Hundreds of refugees holed up in an Australian-run immigration detention center on Manus Island, in Papua New Guinea (PNG), are refusing to leave despite being denied access to food and water.
Around 700 refugees and asylum seekers, detained in the center for years, say if they leave they risk being attacked by locals who don’t want them living in their town.
In April 2016, the PNG Supreme Court ruled the refugees, who were not allowed to leave the center, were being deprived of their personal liberty.
Soon after, the gates were opened but many chose to remain inside. The Australian and PNG governments then announced the center would be closed on October 31.
A final notice distributed Tuesday said that accommodation and services had been transferred to other locations, and the refugees, all of whom are men, had until 5 p.m. local time to move or “be liable for removal.”
The refugees spent Monday ahead of the closure filling up empty bottles and bins with rainwater. Food hasn’t been distributed since Sunday, and many say they’re hungry and scared. Electricity to the center was switched off on Wednesday, the refugees said.
“They are terrified, it’s not about the facilities, it’s about their safety. These men are terrified of violence if they stay in the detention center and they are terrified of violence if they leave,” said Daniel Webb, from the Human Rights Law Center in Australia.
The center, which re-opened in 2012 as an offshore processing site for asylum seekers found in Australian waters, is being returned to the PNG Defence Force, which owns the land.
The notice distributed ahead of the closure said: “All power and water will cease. There will be no food supplied — and no dinner service this evening.”
Australian Foreign Minister Julie Bishop said Tuesday that PNG had provided alternative accommodation for the men, with “food, water, electricity and medical services.”
She said the Australian government was in “constant communication” with its PNG counterparts and expressed support for the PNG plan. “We are there to support PNG,” she said.
Police numbers strengthened
Extra PNG police officers had been deployed to Manus Island, according to Chief Superintendent Dominic Kakas. However, he told CNN that force wouldn’t be used to move the refugees.
“There will be no use of force or harm done to the refugees. We will not be forcing them to go. They will do so freely and willingly,” he said.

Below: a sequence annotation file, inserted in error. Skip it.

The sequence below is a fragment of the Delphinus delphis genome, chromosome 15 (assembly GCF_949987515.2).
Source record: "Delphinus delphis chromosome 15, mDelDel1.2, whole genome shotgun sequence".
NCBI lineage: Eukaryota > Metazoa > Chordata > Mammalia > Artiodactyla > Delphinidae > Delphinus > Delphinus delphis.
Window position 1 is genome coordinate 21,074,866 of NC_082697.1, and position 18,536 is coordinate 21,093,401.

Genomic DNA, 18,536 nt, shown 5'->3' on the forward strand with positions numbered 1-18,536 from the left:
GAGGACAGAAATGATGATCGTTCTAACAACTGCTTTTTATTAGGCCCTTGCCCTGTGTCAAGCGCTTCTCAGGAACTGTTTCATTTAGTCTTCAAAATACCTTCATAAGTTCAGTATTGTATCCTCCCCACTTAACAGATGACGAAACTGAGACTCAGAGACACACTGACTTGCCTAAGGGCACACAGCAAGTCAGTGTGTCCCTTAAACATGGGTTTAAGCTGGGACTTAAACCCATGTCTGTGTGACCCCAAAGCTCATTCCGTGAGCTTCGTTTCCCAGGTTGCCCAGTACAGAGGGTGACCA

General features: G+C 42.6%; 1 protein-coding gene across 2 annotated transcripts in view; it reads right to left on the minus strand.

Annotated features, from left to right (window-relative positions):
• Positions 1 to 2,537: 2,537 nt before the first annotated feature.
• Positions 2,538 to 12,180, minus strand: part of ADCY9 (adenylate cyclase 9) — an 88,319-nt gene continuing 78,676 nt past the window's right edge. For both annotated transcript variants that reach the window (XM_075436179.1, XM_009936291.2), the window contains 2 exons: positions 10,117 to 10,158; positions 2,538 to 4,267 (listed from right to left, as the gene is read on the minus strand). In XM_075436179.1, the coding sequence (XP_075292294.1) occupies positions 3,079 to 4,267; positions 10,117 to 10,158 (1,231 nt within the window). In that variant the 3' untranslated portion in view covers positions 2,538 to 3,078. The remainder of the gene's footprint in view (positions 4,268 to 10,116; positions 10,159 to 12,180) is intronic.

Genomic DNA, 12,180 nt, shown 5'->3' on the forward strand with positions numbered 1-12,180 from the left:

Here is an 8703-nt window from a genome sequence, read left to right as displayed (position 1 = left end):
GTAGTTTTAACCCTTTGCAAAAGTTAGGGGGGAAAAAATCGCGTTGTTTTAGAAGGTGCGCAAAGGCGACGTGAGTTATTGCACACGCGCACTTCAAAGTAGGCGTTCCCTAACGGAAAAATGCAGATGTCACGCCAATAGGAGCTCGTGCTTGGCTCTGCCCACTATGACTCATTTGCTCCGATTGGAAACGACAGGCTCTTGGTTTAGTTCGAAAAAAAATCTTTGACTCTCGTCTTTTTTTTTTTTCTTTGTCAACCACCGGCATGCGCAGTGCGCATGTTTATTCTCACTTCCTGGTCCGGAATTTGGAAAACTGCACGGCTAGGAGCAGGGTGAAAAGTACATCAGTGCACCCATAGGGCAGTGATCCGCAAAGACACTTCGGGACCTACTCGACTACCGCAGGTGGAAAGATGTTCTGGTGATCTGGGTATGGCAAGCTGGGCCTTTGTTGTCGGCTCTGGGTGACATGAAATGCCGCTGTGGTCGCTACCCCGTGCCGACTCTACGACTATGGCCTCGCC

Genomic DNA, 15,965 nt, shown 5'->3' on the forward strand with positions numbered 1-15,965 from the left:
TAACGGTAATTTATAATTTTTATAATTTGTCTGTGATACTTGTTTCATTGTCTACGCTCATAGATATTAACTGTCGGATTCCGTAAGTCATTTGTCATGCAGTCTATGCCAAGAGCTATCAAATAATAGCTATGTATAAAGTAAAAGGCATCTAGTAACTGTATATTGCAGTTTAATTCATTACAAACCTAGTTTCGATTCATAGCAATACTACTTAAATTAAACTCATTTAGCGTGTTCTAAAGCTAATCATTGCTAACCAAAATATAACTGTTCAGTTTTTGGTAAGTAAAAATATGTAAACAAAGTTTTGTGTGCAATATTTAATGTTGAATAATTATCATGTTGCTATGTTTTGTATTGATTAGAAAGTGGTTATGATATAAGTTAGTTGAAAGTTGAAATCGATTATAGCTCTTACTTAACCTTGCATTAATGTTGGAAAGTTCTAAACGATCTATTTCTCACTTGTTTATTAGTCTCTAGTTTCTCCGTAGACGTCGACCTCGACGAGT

An injunction has been filed in PNG Supreme Court to stop the closure, according to Melbourne-based barrister Greg Barns. An emergency hearing is expected Wednesday morning.
More than 300 Manus Island residents have signed a petition calling for the refugees and asylum seekers to be relocated in Australia, according to the Refugee Action Coalition.
They say they don’t want the men, from places like Iran, Sri Lanka, Afghanistan and Myanmar, to be living so close to the town. Lorengau has a population of just 6,000 people, and the arrival of hundreds of outsiders has caused suspicion and fear.
The Australian government, however, remains adamant that the men will never be settled in Australia.
Refugees remaining in the center have been asked to move to two other locations — the East Lorengau Refugee Transit Center or West Lorengau House — both provided by the Australian government at a cost of up to $190 million (A$250 million dollars) a year. Asylum seekers who haven’t been found to be refugees are being asked to move to a third location, Hillside House.
The men say their safety is at risk at all three centers, which they claim don’t offer the same level of security as the fenced detention center.
A recent report from Human Rights Watch said the men had been “frequently assaulted” by “groups of local young men, often intoxicated and sometimes armed with sticks, rocks, knives, or screwdrivers.”
‘Nothing more than subterfuge’
In a strongly worded statement issued Tuesday, Immigration Minister Peter Dutton said “the constant claims of the IMAs and advocates about their situation in Manus are nothing more than subterfuge.”
“They have long claimed the Manus RPC was a ‘hellhole’ — but the moment it was to be closed they demanded it to be kept open,” Dutton said.
IMAs refers to “Illegal Maritime Arrivals,” the name Australia gives to asylum seekers who arrive in the country’s territorial waters by boat. Lawyers say the use of the term “illegal” in relation to asylum seekers who arrive by boat is an invention of the government, as it’s not an offense to seek asylum.
Dutton also directed his anger towards Australian Greens Senator Nick McKim, who on Tuesday visited the detention center to reassure the refugees that their message was being heard.
“Senator McKim’s duplicity is breathtaking,” Dutton said in the statement. “Senator McKim claims to care for these men, but continues to provide them with false information and uses them for cheap political stunts to build his public profile.”
McKim rejected suggestions he was using the situation for his own political purposes.
The center was originally opened in 2001 as part of then Prime Minister John Howard’s “Pacific Solution,” to process asylum seekers in offshore facilities.
It was closed in 2008 by the Labor government, but reopened in 2012 after a rise in the number of boat arrivals to a peak of 300 in 2013, carrying more than 20,500 people. Two years later, the government announced that boat arrivals had stopped.
The government has suggested that relaxing the policy would encourage other asylum seekers to attempt the treacherous journey, leading to more deaths at sea.
Conditions at the center have been the subject of a number of damning reports from human rights advocates, including the United Nations.